Your Children’s Mental Health During the Pandemic
by Peter Kates
A recent report published in Time Magazine confirms that while COVID-19 is sparing most kids’ bodies, it’s not being kind to their minds. Saba Abaci, M.D. Medical Director of Children’s Behavioral Health Services at Univera Healthcare, and a child, adolescent, and adult psychiatrist, answers some commonly asked questions to provide parents and caretakers with some guidance.
What signs should parents look for that suggests their children may be having difficulty in coping with the pandemic?
Look for any changes in regular daily activities, including regressive or new troubling behaviors. These can include changes in appetite, motivation, energy, sleep habits, or mood shifts, which can be affected by stress. A child’s age is an important factor in how they express their feelings. Engaging children in playful activities or ones they enjoy such as drawing and painting are often helpful tools in facilitating communication regarding their thoughts and feelings.
Can you suggest healthy ways for children to cope with stress?
Depending on your child’s age, it helps to encourage them to take breaks from watching, reading, or listening to negative news stories, including those on social media, so they are not repeatedly hearing about the pandemic. Try engaging them in outdoor activities, playing a game, and connecting safely with friends and family through phone calls and video chats, or in sending cards and letters to friends and loved ones.
How can parents help build resilience in their children and also help foster an overall positive attitude among all family members during the winter months?
While there is much now that is out of our control, we can help manage our overall physical and mental health by establishing and maintaining healthy habits. This includes getting enough sleep, following a healthy diet, being physically active, and getting plenty of natural light. Consistent daily routines help provide a sense of control, which in turn improves resilience. Make sure to stay connected virtually with friends and family. Finally, keeping the home well-lit during evening hours while enjoying hobbies helps prevent the feeling of exceedingly long nights.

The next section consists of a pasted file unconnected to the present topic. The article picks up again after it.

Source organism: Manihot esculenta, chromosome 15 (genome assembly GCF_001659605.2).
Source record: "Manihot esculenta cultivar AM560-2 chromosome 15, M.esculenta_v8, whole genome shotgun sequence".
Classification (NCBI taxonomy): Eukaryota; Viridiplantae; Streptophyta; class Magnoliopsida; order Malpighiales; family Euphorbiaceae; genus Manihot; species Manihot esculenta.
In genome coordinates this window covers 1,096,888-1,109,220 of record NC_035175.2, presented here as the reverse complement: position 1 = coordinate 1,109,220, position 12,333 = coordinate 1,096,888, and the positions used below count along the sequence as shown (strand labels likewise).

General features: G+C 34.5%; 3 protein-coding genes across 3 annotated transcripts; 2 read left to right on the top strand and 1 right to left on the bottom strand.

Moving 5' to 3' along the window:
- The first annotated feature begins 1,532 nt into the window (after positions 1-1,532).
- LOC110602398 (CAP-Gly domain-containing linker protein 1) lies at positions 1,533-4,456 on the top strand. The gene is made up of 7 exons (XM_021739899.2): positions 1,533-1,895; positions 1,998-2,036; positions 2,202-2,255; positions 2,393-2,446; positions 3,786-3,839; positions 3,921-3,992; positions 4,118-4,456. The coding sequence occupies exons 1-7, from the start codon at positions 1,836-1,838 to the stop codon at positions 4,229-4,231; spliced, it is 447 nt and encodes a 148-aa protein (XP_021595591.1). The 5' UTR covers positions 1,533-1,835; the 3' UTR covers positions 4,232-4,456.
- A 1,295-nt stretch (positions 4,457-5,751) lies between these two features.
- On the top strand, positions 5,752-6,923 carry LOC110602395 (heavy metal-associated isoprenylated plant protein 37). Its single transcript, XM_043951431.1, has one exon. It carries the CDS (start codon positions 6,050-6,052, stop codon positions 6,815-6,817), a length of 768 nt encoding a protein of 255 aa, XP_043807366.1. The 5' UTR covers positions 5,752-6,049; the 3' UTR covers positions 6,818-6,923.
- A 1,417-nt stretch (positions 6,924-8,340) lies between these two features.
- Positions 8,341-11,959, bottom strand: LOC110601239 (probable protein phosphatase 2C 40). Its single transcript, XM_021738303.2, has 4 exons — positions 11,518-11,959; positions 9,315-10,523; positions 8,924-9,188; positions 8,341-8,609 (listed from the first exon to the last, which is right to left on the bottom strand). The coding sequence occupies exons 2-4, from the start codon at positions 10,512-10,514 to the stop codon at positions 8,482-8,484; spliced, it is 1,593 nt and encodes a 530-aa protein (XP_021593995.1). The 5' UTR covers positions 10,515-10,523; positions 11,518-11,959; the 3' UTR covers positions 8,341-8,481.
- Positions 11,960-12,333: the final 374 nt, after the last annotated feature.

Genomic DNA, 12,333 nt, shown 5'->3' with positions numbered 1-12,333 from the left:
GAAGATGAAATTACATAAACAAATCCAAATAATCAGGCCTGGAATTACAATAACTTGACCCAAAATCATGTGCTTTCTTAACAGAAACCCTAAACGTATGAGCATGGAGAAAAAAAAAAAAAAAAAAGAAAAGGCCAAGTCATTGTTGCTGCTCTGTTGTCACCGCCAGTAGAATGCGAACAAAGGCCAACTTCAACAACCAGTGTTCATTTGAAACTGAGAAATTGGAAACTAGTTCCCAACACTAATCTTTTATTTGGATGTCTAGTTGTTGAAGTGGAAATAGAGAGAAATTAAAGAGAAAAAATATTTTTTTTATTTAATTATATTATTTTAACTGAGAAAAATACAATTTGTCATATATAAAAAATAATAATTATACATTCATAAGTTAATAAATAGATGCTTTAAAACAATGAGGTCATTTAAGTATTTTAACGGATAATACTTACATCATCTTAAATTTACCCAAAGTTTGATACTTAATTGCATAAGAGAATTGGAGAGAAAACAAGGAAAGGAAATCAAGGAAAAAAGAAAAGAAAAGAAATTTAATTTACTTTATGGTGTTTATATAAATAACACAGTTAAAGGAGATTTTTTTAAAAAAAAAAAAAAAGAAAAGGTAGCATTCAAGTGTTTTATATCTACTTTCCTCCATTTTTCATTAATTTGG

Do you have any tips for dealing with kids who have mental barriers to performing schoolwork at home?
We know that children do well when they are able to follow a clear, consistent schedule. Consider creating daily activity schedules that include a relaxing and fun activity that children can engage in prior to starting their schoolwork. Helping children ease into their work for the day helps ease their stress. Since children’s needs vary, try working together on a list of their unique wishes and goals, and strategies for achieving those goals.
How can parents find additional support for their children if they need help?
If you have concerns about your child’s mental health, a conversation with your child’s primary care provider is always a good place to start. If problems escalate, consider having your child speak with a therapist. For emergencies for all ages, reach out to Crisis Services 24/7 at 716-834-3131.